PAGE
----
First child: Position yourself at fully equipped station: comfortable chair, with pillow behind back and footrest; Boppy or other nursing pillow; cloth diaper (for spit-ups); table with glass of water, telephone, remote control, book or magazine. Also a paper and pen for logging time nursing started, how long it lasted, which breast used. While nursing, gaze lovingly at gorgeous baby, or catch up on reading. Burp and diaper baby immediately following each feeding, changing his clothes for good measure.

Second child: Find seat somewhere near where older child is playing. Wonder: Where did I leave that Boppy again? Poke breasts to see which one seems more engorged--must be time to start on that side. While nursing, use free hand to color with older child, change channels for her, fix broken toys, etc. Afterwards, absently pat baby's back while accompanying older child to the potty. Change baby's diaper when you notice the smell.

Third child: Latch baby on while standing in driveway supervising older children as they ride bikes. Change diaper when it begins to leak.

See? It's amazing how you can do so much more than you thought you could.

Wednesday, May 03, 2006


Imagine if I'd been cooking something more elaborate than instant macaroni and cheese.


In the kitchen.

Jeff is eating a chocolate-chip scone. Nosy Jo spots it and asks for a bite.

JEFF, sighing dramatically: OK, here you go.
JO, catching a better glimpse: Oh. I don't like that. It has raisins.

Jeff and I look at each other, exchange mental high-five.


How dumb or unlucky do I have to be to set off the following chain of events: I decide to retrieve the mail. I'm not wearing shoes. I consider getting some, but am too lazy to go find them. I open the foyer door...and bash it into my own forehead. After reeling and cursing, I open the front door and step gingerly onto the porch in my socks, trying in vain to avoid the hundreds of flies (dead and alive) littering the area. More reeling, cursing, and swatting. I shake the flies (dead and alive) off the mail and prepare to flee inside. The door is locked. I'd closed it carefully behind me so no flies would get into the house.

Now I'm forced to walk around to the back door (thankfully unlocked). I run on tiptoe through the side yard (aka dog run). Now I'm trying to avoid stepping on flies, mud, wet grass, and dog poop. Once I get inside, I throw my socks in the garbage. I contemplate a shower and/or a stiff drink, but settle for lunch and an iced tea.


New Jo habit: Prefacing all performances (of songs, dances, stories, puppet shows, etc.) with the following announcement: "Ladies and gentlemen, boys and girls, in the city of.... Jo!!"

She has also memorized the Pledge of Allegiance. I guess they do it at school. I'm not sure how I feel about that. But I do enjoy hearing "... and to the freePLublic for which it stands..."

Monday, May 01, 2006

Mother May I

My mom has given me lots of things over the years: nice blue eyes, the ability to read really fast, a gorgeous wedding gown that I never would’ve shelled out for on my own, Shel Silverstein’s Where the Sidewalk Ends when I got sick on vacation at age 8, at least 75% of my children’s wardrobes, and so much more.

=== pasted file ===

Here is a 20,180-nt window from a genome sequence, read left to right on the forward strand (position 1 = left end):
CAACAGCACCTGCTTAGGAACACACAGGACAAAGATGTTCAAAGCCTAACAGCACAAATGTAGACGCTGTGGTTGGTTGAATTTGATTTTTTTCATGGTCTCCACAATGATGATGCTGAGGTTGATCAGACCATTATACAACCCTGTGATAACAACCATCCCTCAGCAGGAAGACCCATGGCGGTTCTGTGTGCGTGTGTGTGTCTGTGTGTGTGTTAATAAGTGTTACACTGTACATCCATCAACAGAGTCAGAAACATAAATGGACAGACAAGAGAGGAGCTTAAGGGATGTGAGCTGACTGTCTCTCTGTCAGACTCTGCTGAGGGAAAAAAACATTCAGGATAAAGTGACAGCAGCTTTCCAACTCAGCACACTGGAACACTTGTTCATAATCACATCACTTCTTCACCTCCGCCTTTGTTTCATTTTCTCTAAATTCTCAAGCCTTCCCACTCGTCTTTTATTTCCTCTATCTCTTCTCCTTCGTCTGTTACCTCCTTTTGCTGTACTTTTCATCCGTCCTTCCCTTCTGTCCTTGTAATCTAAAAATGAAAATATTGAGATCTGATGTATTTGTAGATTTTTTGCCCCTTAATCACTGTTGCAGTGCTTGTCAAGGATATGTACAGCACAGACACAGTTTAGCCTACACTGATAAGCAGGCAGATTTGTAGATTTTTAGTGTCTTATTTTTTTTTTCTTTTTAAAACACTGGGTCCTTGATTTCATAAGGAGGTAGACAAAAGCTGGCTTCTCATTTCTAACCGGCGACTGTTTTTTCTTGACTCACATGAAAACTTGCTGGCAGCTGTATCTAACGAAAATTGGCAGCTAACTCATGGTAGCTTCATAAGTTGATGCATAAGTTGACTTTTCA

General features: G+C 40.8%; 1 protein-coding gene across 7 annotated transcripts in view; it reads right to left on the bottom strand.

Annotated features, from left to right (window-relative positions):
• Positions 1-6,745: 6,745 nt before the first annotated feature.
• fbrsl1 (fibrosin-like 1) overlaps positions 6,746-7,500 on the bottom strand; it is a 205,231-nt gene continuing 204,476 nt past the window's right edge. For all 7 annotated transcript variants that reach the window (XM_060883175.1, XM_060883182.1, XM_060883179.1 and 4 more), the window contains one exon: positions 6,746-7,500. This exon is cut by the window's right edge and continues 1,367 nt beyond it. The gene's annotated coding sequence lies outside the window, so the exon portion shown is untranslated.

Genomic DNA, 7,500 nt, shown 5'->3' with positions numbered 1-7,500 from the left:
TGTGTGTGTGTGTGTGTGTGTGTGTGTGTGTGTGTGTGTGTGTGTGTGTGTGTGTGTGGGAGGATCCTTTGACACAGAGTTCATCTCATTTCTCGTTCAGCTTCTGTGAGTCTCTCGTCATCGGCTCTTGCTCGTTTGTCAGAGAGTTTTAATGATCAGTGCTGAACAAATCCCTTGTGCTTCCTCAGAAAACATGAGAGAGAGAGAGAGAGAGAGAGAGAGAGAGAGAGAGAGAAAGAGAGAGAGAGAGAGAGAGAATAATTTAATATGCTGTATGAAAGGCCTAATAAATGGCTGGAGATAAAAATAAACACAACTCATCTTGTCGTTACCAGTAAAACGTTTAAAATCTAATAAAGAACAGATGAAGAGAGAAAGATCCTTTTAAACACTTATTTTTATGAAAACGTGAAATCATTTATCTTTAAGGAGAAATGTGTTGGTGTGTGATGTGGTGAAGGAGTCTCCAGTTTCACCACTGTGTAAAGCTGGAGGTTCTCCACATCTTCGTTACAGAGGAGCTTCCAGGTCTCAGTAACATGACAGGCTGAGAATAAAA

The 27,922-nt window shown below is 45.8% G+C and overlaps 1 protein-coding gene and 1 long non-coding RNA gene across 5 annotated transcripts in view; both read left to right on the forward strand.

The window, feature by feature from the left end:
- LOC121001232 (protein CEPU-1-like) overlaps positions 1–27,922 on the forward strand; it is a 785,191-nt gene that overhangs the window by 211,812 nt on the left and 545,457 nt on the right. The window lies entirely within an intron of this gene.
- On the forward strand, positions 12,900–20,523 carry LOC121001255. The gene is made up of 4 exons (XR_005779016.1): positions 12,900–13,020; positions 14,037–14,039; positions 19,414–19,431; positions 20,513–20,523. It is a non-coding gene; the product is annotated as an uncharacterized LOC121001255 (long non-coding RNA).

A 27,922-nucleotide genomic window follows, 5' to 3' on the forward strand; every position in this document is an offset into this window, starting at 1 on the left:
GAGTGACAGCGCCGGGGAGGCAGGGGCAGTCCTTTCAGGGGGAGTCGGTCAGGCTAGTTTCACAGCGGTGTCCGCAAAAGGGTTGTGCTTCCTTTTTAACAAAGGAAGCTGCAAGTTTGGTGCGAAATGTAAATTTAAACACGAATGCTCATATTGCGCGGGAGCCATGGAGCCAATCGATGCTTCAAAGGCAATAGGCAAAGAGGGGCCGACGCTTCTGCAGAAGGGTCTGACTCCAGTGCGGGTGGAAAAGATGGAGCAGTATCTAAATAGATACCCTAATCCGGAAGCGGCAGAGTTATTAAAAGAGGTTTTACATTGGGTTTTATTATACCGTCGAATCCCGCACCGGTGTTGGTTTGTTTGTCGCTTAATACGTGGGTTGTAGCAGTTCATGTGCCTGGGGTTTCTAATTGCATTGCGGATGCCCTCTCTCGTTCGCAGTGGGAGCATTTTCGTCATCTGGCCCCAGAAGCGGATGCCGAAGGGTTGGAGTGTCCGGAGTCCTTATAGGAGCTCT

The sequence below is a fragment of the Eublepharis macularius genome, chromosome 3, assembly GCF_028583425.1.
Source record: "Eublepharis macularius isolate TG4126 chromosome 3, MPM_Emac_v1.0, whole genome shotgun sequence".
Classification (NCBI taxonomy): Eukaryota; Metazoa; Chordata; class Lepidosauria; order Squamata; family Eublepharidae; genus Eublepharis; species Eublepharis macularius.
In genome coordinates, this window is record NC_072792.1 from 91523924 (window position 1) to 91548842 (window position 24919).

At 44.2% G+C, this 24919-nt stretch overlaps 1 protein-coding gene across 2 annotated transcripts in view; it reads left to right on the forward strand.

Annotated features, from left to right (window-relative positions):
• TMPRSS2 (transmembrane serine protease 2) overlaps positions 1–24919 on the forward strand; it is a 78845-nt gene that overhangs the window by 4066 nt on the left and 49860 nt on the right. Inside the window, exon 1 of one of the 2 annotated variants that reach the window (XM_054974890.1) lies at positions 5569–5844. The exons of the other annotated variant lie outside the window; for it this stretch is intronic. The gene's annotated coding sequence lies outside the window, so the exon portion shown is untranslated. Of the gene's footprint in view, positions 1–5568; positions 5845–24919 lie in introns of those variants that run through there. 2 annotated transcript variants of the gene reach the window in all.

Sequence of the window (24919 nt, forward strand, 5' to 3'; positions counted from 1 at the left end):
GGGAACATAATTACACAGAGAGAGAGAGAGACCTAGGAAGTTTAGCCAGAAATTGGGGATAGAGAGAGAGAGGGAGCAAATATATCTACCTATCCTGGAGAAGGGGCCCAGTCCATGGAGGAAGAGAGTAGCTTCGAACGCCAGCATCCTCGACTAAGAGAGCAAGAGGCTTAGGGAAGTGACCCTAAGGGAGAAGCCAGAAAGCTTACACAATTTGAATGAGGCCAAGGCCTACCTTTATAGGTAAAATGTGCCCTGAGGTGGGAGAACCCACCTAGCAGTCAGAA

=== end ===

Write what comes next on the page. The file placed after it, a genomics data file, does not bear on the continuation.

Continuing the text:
But one of the things I’m most grateful for is my ability to be comfortable in my own (mostly unpimpled and unwrinkled, thanks for that too Mom) skin. I wasn’t particularly laid-back as a child, but I’ve become so as an adult. I’ve just learned that worrying is a waste of time, and what mom has extra time lying around to waste? Neither my mom nor I are fretful mothers, hovering over our offspring just waiting for an accident to happen, spinning out worst-case scenarios in our heads. My son may have the bruises to prove it, but at least he is a happy, self-confident explorer. I’d rather he fall down a few (hundred) times than never even try to conquer a flight of stairs or scale the side of the bath (he may be only two feet tall, but he can hike his bitty little leg all the way up to the edge of the tub, ‘cause he wants to get in that bad).

My mom blazed a trail for me. She had a job and a career at a time when so many other mothers didn’t. And in spite of a strong dose of judgment and tsk-tsking, she and my dad raised three happy, successful children. Now that I’m the one with little kids, I don’t feel like I have to ask permission to do what I do. Mother may I work “outside the home”? Mother may I send my kids to day care? Mother may I serve chicken nuggets for dinner once in awhile? Sure. Fine. Yes. Everything will be fine. What better role model could I want than my own mom? (And besides, I learned a lot of important working-mom lessons from her: Outsource the stuff that’s not worth your time. Teach kids to help around the house early. Hire good caregivers. Order pizza a lot.)

What’s more, I know she’d support me if I decided to stay home full-time with the kids instead. This despite the large amount of dough she and my dad put up for my Ivy League education. They both have doctorates. Their three children have more tattoos (4) than advanced degrees (1) among us, and that one is my brother’s master of fine arts … not exactly an MD. And they couldn’t be more proud of us all.

I hope my own confidence isn’t misplaced, and that I never am so cocky as to think I have this mothering thing down pat—I most certainly know I have plenty more to learn, and always will. But I’ll try my best to give both of my children the gift I’ve received from their grandmother: the ability to know myself, and to like myself both because of, and in spite of, what I know.

Originally posted at Binkytown as part of the Blog Exchange.

Edited to enter in the
Parent Bloggers Network Mother's Day 2009 Blog Blast, in support of the 2nd annual Celebrity Hand-Me-Down Charity Auction to benefit Johnson's® NO MORE TEARS® Clean Water initiative.